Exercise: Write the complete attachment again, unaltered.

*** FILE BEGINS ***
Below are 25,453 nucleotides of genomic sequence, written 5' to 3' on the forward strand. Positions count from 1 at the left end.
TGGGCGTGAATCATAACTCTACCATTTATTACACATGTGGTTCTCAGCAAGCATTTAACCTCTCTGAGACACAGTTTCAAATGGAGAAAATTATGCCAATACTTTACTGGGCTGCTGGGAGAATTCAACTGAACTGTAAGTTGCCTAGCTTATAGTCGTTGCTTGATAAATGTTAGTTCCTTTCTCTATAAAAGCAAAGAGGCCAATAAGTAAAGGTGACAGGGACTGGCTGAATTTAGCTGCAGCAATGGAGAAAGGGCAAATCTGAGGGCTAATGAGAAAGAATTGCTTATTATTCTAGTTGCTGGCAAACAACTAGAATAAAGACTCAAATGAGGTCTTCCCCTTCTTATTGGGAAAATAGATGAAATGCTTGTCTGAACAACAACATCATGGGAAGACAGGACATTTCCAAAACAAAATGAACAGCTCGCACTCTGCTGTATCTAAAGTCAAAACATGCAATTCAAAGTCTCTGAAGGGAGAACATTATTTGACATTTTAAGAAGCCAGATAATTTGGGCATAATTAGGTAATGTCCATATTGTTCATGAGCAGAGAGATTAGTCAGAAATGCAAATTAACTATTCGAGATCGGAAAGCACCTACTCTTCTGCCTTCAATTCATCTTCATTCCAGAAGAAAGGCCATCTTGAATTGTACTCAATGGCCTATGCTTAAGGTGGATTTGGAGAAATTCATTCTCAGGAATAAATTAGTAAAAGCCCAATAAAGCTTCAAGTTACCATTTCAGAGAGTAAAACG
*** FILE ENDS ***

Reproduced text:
Below are 25,453 nucleotides of genomic sequence, written 5' to 3' on the forward strand. Positions count from 1 at the left end.
TGGGCGTGAATCATAACTCTACCATTTATTACACATGTGGTTCTCAGCAAGCATTTAACCTCTCTGAGACACAGTTTCAAATGGAGAAAATTATGCCAATACTTTACTGGGCTGCTGGGAGAATTCAACTGAACTGTAAGTTGCCTAGCTTATAGTCGTTGCTTGATAAATGTTAGTTCCTTTCTCTATAAAAGCAAAGAGGCCAATAAGTAAAGGTGACAGGGACTGGCTGAATTTAGCTGCAGCAATGGAGAAAGGGCAAATCTGAGGGCTAATGAGAAAGAATTGCTTATTATTCTAGTTGCTGGCAAACAACTAGAATAAAGACTCAAATGAGGTCTTCCCCTTCTTATTGGGAAAATAGATGAAATGCTTGTCTGAACAACAACATCATGGGAAGACAGGACATTTCCAAAACAAAATGAACAGCTCGCACTCTGCTGTATCTAAAGTCAAAACATGCAATTCAAAGTCTCTGAAGGGAGAACATTATTTGACATTTTAAGAAGCCAGATAATTTGGGCATAATTAGGTAATGTCCATATTGTTCATGAGCAGAGAGATTAGTCAGAAATGCAAATTAACTATTCGAGATCGGAAAGCACCTACTCTTCTGCCTTCAATTCATCTTCATTCCAGAAGAAAGGCCATCTTGAATTGTACTCAATGGCCTATGCTTAAGGTGGATTTGGAGAAATTCATTCTCAGGAATAAATTAGTAAAAGCCCAATAAAGCTTCAAGTTACCATTTCAGAGAGTAAAACG